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Making Waves as Ocean Conservancy’s New President and CEO

Posted On February 4, 2013 by

Andreas Merkl

Photo: Paolo Vescia / Ocean Conservancy

As is the case with many career paths, my journey toward joining Ocean Conservancy as President and CEO is a long and circuitous one, and it begins with a childhood spent playing along the Rhine River in Cologne, Germany. Inspired by the post-war environmental awakening in industrial northern Germany, I knew I wanted to dedicate my life to conservation.

When I graduated from high school, my father gave me 3,000 Deutsche Marks and told me to leave out of the front door of the house and return at the back door, taking the long way around. As naïve as it sounds, I started my “walkabout” in the United States by sticking my thumb in the air outside the arrivals terminal of New York City’s JFK airport and eventually hitchhiked my way across the country.

I ended up finding a more permanent home in San Francisco, where I’ve spent nearly four decades working in environmental conservation and natural resource management. That is, until last month, when I made one more long-distance move—this time to settle in Washington, D.C., and begin making some waves at an organization I’ve long admired.

Today is my first day at the helm, and I’m inspired and honored to be leading efforts to tackle the ocean’s biggest challenges. Ocean Conservancy had a banner year in 2012, and I hope to learn from those victories and build on them.

Last year, Ocean Conservancy helped protect polar bears, seals and walruses by pushing for a timeout on oil and gas activity in the Arctic. We completed the nation’s first statewide network of marine parks in California, and helped pass the RESTORE Act, which will direct much-needed funds toward restoring the marshes, fisheries and habitats of the Gulf of Mexico.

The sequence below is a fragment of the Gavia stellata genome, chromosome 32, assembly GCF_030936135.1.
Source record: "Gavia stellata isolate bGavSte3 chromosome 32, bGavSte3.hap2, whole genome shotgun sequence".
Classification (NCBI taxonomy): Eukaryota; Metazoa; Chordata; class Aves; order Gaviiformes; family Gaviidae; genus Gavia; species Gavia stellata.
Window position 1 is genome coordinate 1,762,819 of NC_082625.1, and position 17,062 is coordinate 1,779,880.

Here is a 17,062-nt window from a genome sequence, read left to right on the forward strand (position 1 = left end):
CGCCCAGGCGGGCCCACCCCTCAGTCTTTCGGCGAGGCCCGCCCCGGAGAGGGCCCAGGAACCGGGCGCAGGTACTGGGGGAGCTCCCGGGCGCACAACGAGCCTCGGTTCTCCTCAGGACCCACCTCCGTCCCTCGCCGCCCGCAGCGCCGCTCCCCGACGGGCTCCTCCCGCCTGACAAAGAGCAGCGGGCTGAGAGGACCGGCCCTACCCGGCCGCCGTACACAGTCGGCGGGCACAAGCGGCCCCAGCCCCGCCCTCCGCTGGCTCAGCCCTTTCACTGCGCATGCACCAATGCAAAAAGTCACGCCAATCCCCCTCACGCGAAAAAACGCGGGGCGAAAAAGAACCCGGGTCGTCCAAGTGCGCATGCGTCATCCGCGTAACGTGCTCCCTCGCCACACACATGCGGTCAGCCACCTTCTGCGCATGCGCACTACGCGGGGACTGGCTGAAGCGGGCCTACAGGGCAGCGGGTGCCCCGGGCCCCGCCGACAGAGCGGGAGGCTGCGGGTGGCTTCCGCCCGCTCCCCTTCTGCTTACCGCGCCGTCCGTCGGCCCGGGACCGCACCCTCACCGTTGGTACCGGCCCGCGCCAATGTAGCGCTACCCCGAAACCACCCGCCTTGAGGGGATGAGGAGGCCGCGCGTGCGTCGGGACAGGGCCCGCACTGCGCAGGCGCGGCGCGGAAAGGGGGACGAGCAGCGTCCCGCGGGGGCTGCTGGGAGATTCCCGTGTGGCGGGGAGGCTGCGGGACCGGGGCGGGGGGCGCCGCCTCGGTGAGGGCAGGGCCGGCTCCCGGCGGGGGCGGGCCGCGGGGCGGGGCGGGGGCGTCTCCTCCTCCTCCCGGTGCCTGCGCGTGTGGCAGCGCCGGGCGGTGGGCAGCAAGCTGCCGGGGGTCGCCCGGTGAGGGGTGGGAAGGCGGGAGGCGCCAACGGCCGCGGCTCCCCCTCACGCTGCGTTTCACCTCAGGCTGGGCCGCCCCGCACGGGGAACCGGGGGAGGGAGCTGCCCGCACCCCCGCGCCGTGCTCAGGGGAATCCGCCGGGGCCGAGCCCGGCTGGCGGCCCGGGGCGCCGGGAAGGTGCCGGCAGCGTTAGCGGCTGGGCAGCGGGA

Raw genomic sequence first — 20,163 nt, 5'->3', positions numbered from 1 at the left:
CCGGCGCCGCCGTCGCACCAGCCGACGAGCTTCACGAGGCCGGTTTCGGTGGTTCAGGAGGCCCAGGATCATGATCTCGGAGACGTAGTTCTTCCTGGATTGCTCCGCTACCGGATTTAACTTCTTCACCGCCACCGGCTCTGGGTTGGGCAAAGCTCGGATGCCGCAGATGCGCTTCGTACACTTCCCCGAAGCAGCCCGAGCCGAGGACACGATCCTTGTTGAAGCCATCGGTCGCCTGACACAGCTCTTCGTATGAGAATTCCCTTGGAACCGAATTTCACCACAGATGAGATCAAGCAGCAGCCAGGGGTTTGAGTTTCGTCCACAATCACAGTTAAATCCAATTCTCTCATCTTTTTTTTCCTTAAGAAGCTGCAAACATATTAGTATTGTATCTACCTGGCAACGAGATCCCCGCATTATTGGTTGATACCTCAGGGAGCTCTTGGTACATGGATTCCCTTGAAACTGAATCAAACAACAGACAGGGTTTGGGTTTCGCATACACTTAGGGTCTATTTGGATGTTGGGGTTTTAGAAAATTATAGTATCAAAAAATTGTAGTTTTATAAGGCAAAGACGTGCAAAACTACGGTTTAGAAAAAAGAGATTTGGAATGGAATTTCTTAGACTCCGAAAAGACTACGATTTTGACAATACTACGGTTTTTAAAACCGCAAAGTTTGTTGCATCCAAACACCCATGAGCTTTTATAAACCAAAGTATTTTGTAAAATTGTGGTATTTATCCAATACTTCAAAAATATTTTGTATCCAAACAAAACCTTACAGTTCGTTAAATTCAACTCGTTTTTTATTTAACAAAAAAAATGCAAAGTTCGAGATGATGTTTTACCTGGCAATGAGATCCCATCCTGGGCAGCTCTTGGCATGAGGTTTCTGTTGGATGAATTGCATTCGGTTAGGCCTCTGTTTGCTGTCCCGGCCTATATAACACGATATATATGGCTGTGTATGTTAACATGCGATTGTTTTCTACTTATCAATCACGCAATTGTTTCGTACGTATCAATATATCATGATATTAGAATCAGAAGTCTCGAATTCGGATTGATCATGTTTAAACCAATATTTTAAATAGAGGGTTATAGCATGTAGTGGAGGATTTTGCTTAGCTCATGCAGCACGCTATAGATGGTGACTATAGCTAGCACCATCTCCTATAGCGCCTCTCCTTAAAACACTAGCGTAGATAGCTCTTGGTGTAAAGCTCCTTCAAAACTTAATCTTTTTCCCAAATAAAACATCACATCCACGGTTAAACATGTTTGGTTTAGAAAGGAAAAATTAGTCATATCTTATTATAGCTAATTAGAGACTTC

As always, Ocean Conservancy mobilized volunteers all over the world to clean debris from beaches and waterways during the International Coastal Cleanup. But in 2012, we did even more in our work toward trash free seas, including the launch of a mobile app, Rippl™, to help consumers make wise choices to reduce their impact on the ocean.

In the last year and over the last four decades, Ocean Conservancy has made great strides in finding solutions to problems that face the ocean. But our work is far from over.

We must continue to protect and restore ecosystems in the Arctic, the Gulf of Mexico and along the Pacific Coast; promote productive and sustainable fisheries; fight for trash free seas; ensure comprehensive ocean planning; and begin critical work to address increasing acidity levels in the ocean. This is a world-class platform for growth.

The ocean is at the very center of the central challenge of our time: how to meet the enormous resource demands of a rapidly growing global population without destroying the natural systems that sustain us. In every aspect of this challenge—food, energy, climate and protection of our natural resources—our ability to manage our impacts on the ocean will make the crucial difference in sustaining the resources that we need to survive.

Ocean Conservancy should be at the very center of these issues. We cannot afford to stand still as threats to our ocean increase and the window to preserve the functionality, resiliency and vitality of the ocean closes.

As CEO, I pledge to redouble Ocean Conservancy’s efforts to foster new ideas and embrace an invigorated spirit to tackle the ocean’s biggest challenges with science-based solutions.

I am fortunate to be working with such a great team of colleagues, partners and friends worldwide to help shape a sustainable ocean future. I am confident that together we will continue our legacy of success for years to come.

I invite you to join me in this commitment to fight for a healthy, thriving ocean. I plan on making some waves. How about you?